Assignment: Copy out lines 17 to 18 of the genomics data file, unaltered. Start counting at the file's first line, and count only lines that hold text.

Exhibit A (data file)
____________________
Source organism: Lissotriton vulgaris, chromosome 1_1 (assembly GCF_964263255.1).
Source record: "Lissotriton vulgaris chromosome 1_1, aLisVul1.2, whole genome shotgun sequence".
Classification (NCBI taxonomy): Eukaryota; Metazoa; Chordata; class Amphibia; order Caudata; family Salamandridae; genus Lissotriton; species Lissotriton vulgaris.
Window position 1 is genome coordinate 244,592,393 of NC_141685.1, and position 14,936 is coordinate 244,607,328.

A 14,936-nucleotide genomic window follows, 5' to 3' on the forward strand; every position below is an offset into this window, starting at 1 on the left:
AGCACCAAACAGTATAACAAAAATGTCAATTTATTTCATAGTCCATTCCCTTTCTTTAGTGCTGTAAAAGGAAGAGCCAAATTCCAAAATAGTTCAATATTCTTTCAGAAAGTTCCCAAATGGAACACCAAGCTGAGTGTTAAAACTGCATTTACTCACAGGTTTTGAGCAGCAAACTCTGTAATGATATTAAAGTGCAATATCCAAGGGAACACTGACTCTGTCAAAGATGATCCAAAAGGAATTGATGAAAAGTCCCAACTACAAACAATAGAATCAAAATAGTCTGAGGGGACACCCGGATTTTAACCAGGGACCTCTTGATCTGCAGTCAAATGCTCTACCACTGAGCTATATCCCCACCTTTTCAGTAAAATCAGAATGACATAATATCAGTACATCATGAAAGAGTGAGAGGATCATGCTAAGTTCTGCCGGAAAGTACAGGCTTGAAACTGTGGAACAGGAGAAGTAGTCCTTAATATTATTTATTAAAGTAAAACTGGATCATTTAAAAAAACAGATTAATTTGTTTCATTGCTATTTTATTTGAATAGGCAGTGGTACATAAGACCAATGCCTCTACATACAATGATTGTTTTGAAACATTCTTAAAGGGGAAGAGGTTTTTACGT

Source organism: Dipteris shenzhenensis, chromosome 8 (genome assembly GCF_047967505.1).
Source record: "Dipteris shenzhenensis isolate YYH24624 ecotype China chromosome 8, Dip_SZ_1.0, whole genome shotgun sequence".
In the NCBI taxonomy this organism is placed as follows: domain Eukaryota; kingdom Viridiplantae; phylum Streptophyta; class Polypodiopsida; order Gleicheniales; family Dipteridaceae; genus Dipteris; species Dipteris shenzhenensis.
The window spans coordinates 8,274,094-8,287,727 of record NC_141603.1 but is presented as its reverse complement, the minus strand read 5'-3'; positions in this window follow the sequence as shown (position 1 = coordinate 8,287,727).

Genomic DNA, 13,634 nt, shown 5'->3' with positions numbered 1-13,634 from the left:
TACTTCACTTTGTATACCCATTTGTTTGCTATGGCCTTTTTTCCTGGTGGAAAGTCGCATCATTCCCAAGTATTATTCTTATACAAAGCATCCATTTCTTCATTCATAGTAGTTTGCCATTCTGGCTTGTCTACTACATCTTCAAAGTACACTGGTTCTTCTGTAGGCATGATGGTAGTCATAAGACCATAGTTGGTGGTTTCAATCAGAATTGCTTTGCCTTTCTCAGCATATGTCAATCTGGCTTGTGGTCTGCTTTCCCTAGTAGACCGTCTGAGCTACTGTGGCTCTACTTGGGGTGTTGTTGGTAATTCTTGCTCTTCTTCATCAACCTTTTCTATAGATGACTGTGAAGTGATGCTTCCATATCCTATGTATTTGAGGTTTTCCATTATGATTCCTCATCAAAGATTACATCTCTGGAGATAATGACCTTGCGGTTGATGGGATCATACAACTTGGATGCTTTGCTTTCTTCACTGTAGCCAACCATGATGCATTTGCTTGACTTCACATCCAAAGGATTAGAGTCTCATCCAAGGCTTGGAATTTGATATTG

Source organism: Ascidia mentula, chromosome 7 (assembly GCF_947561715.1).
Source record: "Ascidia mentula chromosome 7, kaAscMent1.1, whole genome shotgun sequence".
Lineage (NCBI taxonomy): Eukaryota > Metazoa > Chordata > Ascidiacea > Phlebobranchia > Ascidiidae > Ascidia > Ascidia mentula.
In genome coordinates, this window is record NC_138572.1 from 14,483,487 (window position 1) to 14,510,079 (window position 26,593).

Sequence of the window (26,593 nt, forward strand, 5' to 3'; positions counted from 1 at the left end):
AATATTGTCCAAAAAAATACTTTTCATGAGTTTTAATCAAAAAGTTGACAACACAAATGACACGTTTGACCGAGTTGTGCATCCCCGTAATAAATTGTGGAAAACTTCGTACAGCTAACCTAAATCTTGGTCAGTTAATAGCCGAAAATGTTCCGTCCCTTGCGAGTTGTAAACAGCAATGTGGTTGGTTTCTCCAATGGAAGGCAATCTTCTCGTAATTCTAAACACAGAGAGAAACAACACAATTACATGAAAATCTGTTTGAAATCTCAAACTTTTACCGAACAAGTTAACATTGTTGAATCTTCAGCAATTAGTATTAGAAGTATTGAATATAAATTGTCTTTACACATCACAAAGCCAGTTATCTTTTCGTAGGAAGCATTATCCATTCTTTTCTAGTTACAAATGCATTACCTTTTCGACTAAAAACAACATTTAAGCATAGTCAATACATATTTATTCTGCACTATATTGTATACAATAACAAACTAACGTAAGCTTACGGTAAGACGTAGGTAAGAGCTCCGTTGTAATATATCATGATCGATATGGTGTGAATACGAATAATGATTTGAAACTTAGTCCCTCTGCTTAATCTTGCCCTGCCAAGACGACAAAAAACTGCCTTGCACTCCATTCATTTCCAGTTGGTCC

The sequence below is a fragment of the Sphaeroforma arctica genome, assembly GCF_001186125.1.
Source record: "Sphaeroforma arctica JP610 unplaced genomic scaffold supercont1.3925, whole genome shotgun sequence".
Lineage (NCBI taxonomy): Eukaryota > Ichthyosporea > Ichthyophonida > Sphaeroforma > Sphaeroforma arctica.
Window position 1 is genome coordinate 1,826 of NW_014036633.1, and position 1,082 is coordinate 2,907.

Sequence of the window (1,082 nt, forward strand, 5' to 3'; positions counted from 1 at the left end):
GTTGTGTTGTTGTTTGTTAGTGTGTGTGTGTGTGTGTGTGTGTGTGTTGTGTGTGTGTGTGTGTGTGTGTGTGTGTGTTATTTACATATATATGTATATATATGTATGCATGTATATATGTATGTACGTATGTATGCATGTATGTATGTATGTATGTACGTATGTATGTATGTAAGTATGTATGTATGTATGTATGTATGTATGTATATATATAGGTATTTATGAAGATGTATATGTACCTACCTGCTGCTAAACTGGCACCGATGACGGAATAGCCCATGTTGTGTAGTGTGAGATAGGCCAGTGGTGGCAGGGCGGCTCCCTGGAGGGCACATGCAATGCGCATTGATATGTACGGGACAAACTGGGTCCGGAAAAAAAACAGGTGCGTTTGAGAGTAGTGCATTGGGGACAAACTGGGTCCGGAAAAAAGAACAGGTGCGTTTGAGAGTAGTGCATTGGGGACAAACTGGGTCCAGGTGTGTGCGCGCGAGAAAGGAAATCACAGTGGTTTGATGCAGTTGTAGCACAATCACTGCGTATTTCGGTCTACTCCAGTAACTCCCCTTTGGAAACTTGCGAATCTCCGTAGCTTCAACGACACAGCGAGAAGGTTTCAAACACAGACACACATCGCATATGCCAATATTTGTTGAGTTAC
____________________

Sequence of the window (26,593 nt, forward strand, 5' to 3'; positions counted from 1 at the left end):
AATATTGTCCAAAAAAATACTTTTCATGAGTTTTAATCAAAAAGTTGACAACACAAATGACACGTTTGACCGAGTTGTGCATCCCCGTAATAAATTGTGGAAAACTTCGTACAGCTAACCTAAATCTTGGTCAGTTAATAGCCGAAAATGTTCCGTCCCTTGCGAGTTGTAAACAGCAATGTGGTTGGTTTCTCCAATGGAAGGCAATCTTCTCGTAATTCTAAACACAGAGAGAAACAACACAATTACATGAAAATCTGTTTGAAATCTCAAACTTTTACCGAACAAGTTAACATTGTTGAATCTTCAGCAATTAGTATTAGAAGTATTGAATATAAATTGTCTTTACACATCACAAAGCCAGTTATCTTTTCGTAGGAAGCATTATCCATTCTTTTCTAGTTACAAATGCATTACCTTTTCGACTAAAAACAACATTTAAGCATAGTCAATACATATTTATTCTGCACTATATTGTATACAATAACAAACTAACGTAAGCTTACGGTAAGACGTAGGTAAGAGCTCCGTTGTAATATATCATGATCGATATGGTGTGAATACGAATAATGATTTGAAACTTAGTCCCTCTGCTTAATCTTGCCCTGCCAAGACGACAAAAAACTGCCTTGCACTCCATTCATTTCCAGTTGGTCC